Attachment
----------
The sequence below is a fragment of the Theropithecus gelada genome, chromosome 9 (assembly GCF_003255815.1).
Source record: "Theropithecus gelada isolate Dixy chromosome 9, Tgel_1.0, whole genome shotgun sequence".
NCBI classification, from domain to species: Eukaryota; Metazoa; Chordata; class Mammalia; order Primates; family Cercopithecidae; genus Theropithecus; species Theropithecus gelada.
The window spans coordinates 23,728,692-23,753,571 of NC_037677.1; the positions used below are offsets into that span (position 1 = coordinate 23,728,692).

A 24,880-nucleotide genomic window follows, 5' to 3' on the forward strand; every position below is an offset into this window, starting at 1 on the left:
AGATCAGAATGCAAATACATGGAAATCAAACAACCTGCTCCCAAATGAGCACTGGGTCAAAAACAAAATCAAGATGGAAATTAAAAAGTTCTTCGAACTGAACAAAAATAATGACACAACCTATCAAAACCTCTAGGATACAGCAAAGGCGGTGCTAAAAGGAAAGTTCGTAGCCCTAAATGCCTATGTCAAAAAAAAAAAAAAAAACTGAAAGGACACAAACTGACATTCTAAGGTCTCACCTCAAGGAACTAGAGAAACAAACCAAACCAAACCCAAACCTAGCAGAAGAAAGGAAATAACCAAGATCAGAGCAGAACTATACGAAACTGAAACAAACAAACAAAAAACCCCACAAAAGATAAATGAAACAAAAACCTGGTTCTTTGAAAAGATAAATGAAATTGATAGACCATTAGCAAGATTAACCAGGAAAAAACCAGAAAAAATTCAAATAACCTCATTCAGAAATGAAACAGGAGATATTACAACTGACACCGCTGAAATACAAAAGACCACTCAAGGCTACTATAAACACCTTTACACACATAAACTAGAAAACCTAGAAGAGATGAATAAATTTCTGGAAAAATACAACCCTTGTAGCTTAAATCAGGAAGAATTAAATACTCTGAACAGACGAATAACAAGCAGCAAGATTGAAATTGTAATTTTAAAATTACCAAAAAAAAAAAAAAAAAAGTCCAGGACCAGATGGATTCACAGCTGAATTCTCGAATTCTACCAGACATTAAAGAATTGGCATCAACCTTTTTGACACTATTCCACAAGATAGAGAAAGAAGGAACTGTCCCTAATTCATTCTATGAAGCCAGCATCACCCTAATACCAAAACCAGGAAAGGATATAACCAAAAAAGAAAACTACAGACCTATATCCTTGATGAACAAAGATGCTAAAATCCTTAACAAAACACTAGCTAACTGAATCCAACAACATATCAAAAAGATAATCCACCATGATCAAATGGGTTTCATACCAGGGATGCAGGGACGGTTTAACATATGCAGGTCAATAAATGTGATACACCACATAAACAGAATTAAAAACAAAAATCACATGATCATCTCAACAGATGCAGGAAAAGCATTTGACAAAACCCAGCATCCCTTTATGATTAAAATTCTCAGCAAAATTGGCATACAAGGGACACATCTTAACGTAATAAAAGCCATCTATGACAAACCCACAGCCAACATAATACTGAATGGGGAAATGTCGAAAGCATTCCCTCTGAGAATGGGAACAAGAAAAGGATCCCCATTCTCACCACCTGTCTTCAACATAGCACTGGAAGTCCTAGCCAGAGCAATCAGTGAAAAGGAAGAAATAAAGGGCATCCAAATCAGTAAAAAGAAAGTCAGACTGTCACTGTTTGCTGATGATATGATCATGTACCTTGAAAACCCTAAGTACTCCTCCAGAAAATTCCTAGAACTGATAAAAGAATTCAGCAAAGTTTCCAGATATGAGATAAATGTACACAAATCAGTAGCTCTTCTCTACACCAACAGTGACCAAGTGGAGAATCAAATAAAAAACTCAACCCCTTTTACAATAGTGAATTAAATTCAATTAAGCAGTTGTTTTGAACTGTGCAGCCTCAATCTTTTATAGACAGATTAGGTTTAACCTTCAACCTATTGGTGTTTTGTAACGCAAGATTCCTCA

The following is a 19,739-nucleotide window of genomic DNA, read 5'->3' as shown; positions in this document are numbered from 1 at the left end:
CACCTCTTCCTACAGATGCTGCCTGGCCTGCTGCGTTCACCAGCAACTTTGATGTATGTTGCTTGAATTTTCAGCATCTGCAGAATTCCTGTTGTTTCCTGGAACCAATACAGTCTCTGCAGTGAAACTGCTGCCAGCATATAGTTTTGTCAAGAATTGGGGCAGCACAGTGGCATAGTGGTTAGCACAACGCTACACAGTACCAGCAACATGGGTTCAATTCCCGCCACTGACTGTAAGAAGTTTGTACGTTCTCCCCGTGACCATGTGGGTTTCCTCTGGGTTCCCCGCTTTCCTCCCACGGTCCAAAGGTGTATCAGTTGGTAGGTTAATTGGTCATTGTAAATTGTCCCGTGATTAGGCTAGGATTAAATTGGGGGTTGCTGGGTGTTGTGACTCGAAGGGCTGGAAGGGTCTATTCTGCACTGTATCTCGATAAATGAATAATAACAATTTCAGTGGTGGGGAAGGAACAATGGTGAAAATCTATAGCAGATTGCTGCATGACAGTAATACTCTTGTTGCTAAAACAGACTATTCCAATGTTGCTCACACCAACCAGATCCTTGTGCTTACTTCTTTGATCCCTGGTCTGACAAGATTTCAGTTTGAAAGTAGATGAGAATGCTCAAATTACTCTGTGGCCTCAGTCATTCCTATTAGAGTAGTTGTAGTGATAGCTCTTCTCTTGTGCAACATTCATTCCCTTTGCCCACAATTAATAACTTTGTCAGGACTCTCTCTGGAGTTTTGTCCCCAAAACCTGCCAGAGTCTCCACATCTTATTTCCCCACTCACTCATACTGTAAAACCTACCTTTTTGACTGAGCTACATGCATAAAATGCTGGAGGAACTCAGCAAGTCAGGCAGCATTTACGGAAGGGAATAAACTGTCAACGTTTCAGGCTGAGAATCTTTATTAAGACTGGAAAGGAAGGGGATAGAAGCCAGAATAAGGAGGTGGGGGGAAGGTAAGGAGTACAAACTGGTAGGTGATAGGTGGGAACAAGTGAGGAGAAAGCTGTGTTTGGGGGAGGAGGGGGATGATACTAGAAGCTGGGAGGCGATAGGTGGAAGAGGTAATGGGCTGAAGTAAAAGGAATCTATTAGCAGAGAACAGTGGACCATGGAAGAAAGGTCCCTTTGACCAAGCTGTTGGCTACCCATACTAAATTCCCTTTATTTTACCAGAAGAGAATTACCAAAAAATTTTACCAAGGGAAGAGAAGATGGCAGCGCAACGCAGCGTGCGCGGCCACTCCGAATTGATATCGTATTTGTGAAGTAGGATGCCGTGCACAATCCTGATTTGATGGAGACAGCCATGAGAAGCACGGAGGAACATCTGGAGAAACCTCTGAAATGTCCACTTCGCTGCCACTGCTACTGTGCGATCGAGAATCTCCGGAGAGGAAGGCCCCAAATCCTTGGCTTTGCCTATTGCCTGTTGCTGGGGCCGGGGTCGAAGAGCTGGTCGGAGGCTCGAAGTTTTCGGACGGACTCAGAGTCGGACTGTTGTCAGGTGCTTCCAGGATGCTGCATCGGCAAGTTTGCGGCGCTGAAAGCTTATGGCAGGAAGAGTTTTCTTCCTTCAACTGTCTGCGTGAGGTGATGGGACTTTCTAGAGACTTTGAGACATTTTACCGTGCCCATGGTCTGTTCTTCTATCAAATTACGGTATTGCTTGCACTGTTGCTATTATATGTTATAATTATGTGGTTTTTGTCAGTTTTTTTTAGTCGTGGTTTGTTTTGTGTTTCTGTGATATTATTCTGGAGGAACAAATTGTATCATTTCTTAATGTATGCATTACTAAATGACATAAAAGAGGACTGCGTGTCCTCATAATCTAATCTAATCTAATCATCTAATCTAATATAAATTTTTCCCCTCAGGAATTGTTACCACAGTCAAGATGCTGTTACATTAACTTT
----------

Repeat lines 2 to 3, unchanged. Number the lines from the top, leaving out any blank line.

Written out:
Source record: "Theropithecus gelada isolate Dixy chromosome 9, Tgel_1.0, whole genome shotgun sequence".
NCBI classification, from domain to species: Eukaryota; Metazoa; Chordata; class Mammalia; order Primates; family Cercopithecidae; genus Theropithecus; species Theropithecus gelada.